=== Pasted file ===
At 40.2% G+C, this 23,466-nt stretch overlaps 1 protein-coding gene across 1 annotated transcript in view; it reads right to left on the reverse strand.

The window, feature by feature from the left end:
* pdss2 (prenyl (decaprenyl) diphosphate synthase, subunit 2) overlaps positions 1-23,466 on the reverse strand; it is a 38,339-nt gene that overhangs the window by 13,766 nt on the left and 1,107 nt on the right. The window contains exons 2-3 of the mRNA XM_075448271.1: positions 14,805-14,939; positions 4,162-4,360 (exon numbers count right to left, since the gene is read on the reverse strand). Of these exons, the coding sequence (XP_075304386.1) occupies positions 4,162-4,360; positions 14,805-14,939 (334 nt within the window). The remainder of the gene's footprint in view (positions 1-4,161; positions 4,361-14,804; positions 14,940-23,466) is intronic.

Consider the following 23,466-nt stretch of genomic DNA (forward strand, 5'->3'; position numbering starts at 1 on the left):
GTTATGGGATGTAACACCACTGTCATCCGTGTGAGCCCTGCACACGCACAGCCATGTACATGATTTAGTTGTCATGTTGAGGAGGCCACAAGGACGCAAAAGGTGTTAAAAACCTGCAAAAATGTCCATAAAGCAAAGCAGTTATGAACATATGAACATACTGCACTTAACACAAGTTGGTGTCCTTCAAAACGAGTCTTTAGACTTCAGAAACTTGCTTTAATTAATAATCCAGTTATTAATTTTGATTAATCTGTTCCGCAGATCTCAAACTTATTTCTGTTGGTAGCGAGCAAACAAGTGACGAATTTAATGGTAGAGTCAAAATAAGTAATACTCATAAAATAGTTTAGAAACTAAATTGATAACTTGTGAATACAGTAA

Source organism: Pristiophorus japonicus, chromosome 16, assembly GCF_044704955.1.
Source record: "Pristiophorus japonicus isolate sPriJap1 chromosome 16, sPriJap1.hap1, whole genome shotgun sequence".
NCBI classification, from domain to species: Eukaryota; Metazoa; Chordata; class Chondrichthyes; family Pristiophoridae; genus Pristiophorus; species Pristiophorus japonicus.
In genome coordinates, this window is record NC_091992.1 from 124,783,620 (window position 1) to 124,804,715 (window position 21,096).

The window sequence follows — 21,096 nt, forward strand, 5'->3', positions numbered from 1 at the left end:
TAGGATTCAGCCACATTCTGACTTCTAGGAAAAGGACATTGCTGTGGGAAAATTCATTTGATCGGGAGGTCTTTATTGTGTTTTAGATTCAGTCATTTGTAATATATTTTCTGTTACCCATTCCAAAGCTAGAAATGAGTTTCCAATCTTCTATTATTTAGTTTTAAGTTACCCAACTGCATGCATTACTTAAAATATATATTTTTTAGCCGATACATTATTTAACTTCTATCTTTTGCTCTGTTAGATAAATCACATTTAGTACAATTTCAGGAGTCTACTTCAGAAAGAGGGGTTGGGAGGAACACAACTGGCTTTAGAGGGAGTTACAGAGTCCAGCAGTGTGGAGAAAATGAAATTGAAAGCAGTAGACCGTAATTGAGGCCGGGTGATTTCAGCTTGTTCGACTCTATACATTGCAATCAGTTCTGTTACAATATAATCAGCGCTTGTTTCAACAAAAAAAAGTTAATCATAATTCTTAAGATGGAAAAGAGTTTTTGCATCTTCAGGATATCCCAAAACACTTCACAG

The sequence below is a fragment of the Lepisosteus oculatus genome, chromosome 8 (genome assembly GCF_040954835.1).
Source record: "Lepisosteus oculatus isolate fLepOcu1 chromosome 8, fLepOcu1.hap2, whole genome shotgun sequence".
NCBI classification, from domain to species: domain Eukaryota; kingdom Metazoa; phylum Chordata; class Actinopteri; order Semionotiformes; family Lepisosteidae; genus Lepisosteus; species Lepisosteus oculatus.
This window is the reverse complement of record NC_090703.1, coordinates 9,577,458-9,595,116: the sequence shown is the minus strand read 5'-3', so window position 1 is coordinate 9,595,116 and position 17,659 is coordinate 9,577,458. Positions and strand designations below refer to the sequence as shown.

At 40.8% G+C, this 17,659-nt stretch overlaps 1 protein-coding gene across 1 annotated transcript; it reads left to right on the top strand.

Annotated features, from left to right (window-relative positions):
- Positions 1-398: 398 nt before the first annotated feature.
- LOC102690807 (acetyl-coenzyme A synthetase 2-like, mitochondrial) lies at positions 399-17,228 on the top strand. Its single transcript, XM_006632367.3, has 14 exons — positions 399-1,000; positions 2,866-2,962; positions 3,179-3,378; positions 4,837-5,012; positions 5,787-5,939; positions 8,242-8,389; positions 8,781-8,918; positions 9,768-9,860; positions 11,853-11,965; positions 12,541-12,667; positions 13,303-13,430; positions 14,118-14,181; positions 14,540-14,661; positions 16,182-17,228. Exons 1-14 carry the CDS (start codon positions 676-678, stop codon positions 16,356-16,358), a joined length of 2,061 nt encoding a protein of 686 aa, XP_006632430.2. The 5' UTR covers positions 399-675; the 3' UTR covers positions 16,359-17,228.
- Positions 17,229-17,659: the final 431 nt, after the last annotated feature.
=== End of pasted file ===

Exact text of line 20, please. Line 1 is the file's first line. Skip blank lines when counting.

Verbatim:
- Positions 17,229-17,659: the final 431 nt, after the last annotated feature.